Memorandum To The Vice Chancellor: Campaign To Save D School Photocopy Shop

Posted on November 9, 2012 in Specials

By Anshul Kumar Pandey:

Below is the text of the memorandum that the Campaign to save D-School Photocopy shop submitted to the Vice Chancellor of the University of Delhi after taking out a protest march protesting against the suit filed by Oxford University Press, Cambridge University Press and Taylor and Francis Publication on Rameshwari Photocopy Shop demanding Rs 60 lakh in damages incurred due to “unauthorized” copying and distribution of the parts of their books.

7 November 2012
The Vice-Chancellor
University of Delhi
New Delhi — 110 070

Dear Sir,
We are students of Delhi University who are seriously offended by the action of three large international publishing houses, namely Oxford University Press, Cambridge University Press and Taylor and Francis Group, who have filed a legal suit (Case No.: OS 2439/2012) against Rameshwari Photocopying Services (photocopy shop situated on the premises of the Delhi School of Economics) and Delhi University based on the claim that the reproduction of photocopied Course Packs constitute copyright infringement. Moreover we are greatly disappointed with the weak stance the University has taken that has resulted in the Delhi High Court issuing an order of injunction on the production of Course Packs.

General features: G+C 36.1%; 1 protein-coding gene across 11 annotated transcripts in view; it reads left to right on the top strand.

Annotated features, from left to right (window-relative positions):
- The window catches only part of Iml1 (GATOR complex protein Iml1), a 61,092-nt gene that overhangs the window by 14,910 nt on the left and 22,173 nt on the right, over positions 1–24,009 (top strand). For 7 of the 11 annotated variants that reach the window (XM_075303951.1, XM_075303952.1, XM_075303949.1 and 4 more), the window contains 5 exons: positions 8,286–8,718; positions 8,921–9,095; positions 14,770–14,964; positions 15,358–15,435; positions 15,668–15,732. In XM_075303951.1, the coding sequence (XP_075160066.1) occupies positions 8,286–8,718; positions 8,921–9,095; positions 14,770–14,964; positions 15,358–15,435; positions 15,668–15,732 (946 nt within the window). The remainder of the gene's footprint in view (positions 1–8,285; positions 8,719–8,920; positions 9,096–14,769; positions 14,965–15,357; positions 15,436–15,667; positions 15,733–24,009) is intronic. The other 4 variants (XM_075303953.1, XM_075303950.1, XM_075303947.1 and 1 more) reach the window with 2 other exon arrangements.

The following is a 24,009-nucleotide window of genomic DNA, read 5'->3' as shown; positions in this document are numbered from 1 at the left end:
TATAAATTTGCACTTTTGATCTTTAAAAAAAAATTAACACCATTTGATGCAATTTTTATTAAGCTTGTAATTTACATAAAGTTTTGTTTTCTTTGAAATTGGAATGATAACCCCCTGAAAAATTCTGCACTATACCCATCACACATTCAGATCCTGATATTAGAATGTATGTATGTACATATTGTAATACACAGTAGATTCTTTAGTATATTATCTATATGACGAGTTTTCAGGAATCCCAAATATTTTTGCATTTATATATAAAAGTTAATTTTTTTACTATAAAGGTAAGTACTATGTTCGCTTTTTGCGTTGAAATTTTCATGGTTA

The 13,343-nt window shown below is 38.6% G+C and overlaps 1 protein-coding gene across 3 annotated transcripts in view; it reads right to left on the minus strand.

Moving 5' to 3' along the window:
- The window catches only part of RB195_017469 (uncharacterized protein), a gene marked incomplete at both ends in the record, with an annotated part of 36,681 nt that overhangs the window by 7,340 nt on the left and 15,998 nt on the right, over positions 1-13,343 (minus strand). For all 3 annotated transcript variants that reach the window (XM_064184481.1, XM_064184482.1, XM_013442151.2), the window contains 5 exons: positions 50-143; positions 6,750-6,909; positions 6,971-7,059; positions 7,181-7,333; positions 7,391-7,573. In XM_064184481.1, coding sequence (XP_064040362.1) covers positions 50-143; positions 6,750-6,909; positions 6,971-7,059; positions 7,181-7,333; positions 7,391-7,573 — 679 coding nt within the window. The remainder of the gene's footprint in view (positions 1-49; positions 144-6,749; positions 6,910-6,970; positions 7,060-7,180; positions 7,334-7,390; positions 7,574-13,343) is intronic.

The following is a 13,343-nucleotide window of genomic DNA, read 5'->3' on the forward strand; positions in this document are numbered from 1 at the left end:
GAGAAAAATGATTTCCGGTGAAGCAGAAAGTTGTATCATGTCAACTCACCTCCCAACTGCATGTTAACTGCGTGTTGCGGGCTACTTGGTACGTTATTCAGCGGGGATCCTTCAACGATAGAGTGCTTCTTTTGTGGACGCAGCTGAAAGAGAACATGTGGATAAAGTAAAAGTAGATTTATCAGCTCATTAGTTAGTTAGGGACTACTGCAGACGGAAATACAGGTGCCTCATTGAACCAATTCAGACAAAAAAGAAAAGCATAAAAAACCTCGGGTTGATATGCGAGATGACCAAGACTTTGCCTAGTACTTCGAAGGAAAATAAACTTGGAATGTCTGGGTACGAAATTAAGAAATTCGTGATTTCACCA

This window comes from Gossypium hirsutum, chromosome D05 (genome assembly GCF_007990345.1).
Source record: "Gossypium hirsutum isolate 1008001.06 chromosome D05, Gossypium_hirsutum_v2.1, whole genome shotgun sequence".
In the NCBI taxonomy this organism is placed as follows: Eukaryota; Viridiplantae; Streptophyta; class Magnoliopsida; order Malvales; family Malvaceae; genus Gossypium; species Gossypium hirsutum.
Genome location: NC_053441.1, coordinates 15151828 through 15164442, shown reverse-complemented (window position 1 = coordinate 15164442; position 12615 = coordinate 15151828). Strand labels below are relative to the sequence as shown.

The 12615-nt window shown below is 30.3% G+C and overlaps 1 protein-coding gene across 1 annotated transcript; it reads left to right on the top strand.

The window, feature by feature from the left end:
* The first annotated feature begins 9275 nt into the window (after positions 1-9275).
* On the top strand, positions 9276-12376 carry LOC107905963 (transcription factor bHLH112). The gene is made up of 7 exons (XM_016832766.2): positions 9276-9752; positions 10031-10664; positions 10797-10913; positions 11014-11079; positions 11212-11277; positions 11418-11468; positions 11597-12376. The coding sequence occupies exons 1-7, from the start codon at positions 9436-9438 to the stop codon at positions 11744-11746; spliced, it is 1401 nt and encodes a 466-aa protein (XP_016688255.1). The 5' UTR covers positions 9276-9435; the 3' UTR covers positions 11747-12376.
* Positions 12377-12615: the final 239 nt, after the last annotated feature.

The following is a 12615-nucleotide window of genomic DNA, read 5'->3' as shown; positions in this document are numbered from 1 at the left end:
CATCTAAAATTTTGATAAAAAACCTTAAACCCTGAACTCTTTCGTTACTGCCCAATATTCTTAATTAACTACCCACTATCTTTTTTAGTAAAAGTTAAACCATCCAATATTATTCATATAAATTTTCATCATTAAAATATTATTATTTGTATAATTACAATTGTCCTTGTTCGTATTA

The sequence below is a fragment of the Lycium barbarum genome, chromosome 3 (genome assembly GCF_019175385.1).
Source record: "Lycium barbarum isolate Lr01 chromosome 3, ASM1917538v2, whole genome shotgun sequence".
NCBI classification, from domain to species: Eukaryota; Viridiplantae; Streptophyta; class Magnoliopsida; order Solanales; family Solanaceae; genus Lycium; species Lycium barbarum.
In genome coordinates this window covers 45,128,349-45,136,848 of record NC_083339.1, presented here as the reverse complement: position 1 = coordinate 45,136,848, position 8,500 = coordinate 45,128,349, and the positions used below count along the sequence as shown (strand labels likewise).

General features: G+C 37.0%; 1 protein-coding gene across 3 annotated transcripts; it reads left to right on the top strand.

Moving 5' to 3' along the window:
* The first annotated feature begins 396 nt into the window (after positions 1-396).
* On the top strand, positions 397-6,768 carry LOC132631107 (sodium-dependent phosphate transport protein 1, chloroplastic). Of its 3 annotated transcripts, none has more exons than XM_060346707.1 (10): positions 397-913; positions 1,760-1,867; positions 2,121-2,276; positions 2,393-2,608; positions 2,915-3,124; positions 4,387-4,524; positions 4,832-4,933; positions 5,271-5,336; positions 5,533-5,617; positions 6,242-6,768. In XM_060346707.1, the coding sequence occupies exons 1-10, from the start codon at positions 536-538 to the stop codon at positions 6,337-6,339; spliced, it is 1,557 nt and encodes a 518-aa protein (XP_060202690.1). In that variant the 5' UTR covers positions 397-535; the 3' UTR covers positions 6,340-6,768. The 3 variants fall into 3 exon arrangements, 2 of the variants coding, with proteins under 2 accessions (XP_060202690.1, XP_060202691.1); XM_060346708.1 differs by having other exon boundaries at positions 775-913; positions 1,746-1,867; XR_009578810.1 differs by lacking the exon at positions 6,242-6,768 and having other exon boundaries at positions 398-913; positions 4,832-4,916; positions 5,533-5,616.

Course Packs comprise photocopied sections of books that are prescribed as necessary readings in our syllabi. These course packs are the only affordable way to access all our essential readings. The Indian Copyright Act provides an exception in the context of education. Sec 52 (1) (a) and 52 (1) (i) of the Indian copyright act recognize that activities in furtherance of education such as creating course packs (by photocopying chapters of books etc.) are permissible and do not amount to copyright infringement. Such an exception in the educational context was introduced in the Act by the framers of our constitution keeping in mind the special importance of education in a developing country such as ours. Its rationale, to ensure equitable access to educational resources to all, continues to be relevant given the levels of socio-economic disparity that persist till today. Further, the Act does not specify any quantitative restriction on the amount of text to be reproduced. We do not believe, therefore, that the production of course packs amounts to any copyright infringement. Such valid educational exceptions to copyright infringement also exist in several developed economies such as the US and Canada.